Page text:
The prize-winning play King Charles III, billed as a “future history play” and now on Broadway at the Music Box theatre, is a compelling theatrical conjecture. It anticipates the time when Queen Elizabeth is gone and her oldest son, Charles, is in position finally to become king. Charles, alas, has always been a person from whom little has been expected (some would say this is one reason QEII has hung on so long), a view which he himself has contributed to. His perceived rejection of Diana—“the world’s princess”—in favor of the unloved Camilla Parker-Bowles added fire to his critics, who had previously mustered little more than a yawn.
In the play, the Liberal Prime Minister assumes Charles will play the role of thoughtful rubber-stamp that his mother did, so well portrayed in The Audience (Helen Mirren as Queen) on Broadway earlier this year. Not so. In their very first meeting, Charles objects to a Liberal bill to restrict freedom of the press. As in a high-stakes chess game, parliamentary move and monarchal countermove ensue. In the fragile edifice of his family, the issue of controls on the frenzied media are of more than academic interest. The plot keeps turning and turning, and I won’t say more about it, except that I found it riveting.
Let’s talk about style. The simple set is intended to remind the audience of the Old Globe, showing shows five sides of an elegant brick structure. A frieze running around the entirety, about ten feet above the stage, comprises semi-abstract faces lit in various ways to denote “the people”—crowds, demonstrators, in other words, those most likely to be affected by the affairs of state on which Charles aspires to be a benevolent, active force.
The echoes of Shakespeare are more than visual. We have the machinations of Lady Macbeth, the indecisiveness of Richard II, the desperation of Lear. Written in blank verse, playwright Mike Bartlett’s language is often given an Elizabethan cadence, “Husband,” Kate calls to William, and nearly every scene ends in a rhyming couplet. This is artificial, but doesn’t seem artifice. Rather it reflects the tragedy, if tragedy is defined in the dramatic sense, as a fall from a great height, playing out before us. We are seeing critical precedents discussed and the weight of 1600 years of history. Such events are worthy of Shakespearean language in the country’s leaders, and not the territory of “Oh, whatever” or a graceless “WTF?”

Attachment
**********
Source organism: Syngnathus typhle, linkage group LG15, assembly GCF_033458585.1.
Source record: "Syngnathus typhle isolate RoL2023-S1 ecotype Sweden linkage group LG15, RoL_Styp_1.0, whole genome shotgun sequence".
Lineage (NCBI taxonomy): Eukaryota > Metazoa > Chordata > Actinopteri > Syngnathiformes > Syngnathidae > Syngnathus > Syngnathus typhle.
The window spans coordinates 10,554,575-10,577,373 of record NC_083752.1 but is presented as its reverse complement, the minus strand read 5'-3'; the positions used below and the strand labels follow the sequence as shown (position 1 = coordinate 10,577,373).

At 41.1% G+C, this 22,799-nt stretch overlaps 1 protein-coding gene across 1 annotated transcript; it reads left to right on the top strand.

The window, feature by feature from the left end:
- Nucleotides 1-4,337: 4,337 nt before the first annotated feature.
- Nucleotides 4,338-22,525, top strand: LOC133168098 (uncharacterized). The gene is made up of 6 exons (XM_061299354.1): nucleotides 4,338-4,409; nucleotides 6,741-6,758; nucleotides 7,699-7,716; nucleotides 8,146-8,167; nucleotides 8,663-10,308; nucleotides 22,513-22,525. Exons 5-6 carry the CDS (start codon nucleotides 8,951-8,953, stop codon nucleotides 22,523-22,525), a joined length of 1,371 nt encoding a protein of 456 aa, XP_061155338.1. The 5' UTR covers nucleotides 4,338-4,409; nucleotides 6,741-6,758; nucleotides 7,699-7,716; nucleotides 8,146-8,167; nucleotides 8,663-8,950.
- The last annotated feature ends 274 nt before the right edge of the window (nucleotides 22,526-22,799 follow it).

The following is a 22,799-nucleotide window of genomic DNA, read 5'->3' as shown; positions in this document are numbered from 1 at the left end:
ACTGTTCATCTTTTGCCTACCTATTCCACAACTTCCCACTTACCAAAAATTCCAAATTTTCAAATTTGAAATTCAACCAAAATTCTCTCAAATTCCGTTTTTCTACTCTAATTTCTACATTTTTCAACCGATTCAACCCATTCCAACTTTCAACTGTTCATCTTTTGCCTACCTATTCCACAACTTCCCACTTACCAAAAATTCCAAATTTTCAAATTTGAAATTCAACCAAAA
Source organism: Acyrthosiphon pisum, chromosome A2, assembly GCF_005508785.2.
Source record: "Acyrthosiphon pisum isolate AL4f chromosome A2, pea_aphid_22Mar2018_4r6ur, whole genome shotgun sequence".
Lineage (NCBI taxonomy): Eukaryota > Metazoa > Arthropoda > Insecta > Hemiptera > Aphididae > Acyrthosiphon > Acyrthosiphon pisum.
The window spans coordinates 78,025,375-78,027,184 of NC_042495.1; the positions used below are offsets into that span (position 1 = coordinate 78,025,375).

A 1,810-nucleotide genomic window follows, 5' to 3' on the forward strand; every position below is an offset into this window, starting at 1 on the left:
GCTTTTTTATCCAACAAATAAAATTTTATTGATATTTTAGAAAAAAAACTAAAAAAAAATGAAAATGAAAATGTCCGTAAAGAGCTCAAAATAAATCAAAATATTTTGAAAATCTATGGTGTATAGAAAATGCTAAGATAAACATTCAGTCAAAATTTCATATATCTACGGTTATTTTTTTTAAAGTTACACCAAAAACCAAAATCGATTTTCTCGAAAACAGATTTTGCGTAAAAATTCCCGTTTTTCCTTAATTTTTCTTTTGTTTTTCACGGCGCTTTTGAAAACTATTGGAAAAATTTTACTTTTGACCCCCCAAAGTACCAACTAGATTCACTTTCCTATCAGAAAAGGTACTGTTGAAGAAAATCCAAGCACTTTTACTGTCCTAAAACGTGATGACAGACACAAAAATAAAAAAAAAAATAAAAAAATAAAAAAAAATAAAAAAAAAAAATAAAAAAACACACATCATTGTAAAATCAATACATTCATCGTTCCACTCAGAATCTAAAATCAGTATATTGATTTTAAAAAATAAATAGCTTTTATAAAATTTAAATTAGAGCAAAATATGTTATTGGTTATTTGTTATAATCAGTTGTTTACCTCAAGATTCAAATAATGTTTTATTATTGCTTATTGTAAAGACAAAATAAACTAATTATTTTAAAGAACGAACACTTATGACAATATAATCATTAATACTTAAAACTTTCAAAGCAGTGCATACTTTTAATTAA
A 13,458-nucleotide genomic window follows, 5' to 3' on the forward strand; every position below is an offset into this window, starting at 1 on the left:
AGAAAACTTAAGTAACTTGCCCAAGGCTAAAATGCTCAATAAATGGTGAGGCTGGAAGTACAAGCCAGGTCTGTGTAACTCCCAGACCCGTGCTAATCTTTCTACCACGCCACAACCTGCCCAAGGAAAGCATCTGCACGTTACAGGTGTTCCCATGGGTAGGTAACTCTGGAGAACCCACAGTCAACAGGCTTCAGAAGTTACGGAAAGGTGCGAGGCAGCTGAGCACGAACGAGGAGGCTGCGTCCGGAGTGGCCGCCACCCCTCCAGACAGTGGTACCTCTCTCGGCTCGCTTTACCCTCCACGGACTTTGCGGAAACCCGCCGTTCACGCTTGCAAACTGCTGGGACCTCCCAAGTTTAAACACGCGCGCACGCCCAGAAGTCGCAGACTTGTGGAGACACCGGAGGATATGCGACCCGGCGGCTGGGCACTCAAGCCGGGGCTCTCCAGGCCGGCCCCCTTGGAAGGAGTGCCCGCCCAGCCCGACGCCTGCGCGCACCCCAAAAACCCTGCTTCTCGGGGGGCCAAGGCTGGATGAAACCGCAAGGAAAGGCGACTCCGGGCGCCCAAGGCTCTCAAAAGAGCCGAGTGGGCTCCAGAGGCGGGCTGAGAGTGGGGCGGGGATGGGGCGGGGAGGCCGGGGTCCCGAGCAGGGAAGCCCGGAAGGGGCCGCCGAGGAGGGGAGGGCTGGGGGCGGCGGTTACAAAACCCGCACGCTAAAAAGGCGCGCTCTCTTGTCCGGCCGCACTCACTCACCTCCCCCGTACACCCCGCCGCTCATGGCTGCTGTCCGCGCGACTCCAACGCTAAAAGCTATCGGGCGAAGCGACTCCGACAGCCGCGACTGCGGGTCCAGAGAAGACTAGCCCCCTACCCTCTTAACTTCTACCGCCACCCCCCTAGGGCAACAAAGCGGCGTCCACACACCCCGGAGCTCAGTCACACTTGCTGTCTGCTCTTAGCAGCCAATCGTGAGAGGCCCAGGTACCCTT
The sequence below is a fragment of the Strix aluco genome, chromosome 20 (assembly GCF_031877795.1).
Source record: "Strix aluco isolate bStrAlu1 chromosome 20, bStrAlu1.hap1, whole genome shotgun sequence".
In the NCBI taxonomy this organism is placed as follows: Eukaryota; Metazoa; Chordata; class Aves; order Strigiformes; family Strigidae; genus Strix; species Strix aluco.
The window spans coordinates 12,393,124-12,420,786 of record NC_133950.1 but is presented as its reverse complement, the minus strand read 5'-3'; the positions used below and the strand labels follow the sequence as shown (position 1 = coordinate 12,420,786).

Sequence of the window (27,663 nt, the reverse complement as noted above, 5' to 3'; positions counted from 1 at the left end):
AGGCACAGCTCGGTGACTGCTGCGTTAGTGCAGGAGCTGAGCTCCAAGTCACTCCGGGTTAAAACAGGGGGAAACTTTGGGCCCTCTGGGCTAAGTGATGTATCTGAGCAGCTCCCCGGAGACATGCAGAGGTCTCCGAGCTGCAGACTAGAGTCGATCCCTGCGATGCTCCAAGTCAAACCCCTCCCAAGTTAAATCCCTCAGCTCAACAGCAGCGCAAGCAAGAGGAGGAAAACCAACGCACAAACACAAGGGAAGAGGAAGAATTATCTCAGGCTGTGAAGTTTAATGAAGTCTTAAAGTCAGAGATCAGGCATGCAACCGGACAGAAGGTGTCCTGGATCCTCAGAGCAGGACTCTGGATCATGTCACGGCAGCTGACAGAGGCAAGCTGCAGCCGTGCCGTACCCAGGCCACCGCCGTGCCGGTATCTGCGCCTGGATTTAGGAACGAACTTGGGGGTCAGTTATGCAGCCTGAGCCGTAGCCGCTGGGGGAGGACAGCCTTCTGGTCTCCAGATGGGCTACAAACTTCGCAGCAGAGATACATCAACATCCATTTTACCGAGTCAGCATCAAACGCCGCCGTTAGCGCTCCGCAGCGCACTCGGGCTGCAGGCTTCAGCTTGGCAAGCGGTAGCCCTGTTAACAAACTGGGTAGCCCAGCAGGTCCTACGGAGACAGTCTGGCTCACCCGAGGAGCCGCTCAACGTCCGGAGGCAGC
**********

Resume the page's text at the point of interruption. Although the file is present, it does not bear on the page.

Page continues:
The cast, which comes from London’s prestigious Almeida Theatre, is excellent. By training and experience, it manages this demanding language well. Tim Pigott-Smith is a heart-breaking Charles (The Telegraph of London calls it “the performance of his career”), and Margot Leicester is perfect as Camilla. I also especially liked pencil-thin Lydia Wilson as Kate and Richard Goulding as “the ginger idiot,” Harry. Adam James and Anthony Calf were fine as the Liberal and Conservative leaders, respectively. The program notes that many of the actors had vocal training, and that stands them in good stead in various scenes, in which solemn chanting (this is not a musical!) establishes a moody atmosphere, which is not to say there are no laughs elsewhere.
Bartlett also wrote the theatrical version of Chariots of Fire (seen in London in 2012 and greatly admired), among many others, and won a Best New Play award for Charles III. It’s nice to see something on Broadway that grapples with thought-worthy issues, including questions for which Americans are merely interested observers, like the future of the monarchy.
As in London, the production is directed by Rupert Goold, the award-winning Artistic Director of Almeida Theatre. I wondered what the U.K. critics thought of it, and found they quite approved. For example, critic Michael Billington in The Guardian said, “It gains traction as it goes along and by the end has acquired a borrowed grandeur through its Shakespearean form and a tragic dimension through the performance of Tim Pigott-Smith.” Agree. Whole-heartedly.